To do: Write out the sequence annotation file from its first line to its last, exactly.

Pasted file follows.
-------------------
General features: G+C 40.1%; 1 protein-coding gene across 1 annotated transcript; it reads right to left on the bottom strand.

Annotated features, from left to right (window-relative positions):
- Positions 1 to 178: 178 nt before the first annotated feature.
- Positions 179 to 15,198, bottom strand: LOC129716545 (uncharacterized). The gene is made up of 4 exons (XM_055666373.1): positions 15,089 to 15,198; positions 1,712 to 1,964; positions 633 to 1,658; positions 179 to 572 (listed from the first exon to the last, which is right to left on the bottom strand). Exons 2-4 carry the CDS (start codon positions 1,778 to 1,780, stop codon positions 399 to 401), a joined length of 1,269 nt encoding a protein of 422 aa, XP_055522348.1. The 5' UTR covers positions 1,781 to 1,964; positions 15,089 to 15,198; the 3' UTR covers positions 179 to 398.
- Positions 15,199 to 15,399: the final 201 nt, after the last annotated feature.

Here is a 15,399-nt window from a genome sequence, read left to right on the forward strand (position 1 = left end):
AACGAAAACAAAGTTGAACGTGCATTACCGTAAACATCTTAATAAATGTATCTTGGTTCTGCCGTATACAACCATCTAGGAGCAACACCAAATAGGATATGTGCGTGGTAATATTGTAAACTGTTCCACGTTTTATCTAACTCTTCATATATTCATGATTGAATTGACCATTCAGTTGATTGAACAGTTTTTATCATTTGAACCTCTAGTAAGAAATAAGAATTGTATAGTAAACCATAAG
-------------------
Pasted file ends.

General features: G+C 40.1%; 1 protein-coding gene across 1 annotated transcript; it reads right to left on the bottom strand.

Annotated features, from left to right (window-relative positions):
- Positions 1 to 178: 178 nt before the first annotated feature.
- Positions 179 to 15,198, bottom strand: LOC129716545 (uncharacterized). The gene is made up of 4 exons (XM_055666373.1): positions 15,089 to 15,198; positions 1,712 to 1,964; positions 633 to 1,658; positions 179 to 572 (listed from the first exon to the last, which is right to left on the bottom strand). Exons 2-4 carry the CDS (start codon positions 1,778 to 1,780, stop codon positions 399 to 401), a joined length of 1,269 nt encoding a protein of 422 aa, XP_055522348.1. The 5' UTR covers positions 1,781 to 1,964; positions 15,089 to 15,198; the 3' UTR covers positions 179 to 398.
- Positions 15,199 to 15,399: the final 201 nt, after the last annotated feature.

Here is a 15,399-nt window from a genome sequence, read left to right on the forward strand (position 1 = left end):
AACGAAAACAAAGTTGAACGTGCATTACCGTAAACATCTTAATAAATGTATCTTGGTTCTGCCGTATACAACCATCTAGGAGCAACACCAAATAGGATATGTGCGTGGTAATATTGTAAACTGTTCCACGTTTTATCTAACTCTTCATATATTCATGATTGAATTGACCATTCAGTTGATTGAACAGTTTTTATCATTTGAACCTCTAGTAAGAAATAAGAATTGTATAGTAAACCATAAG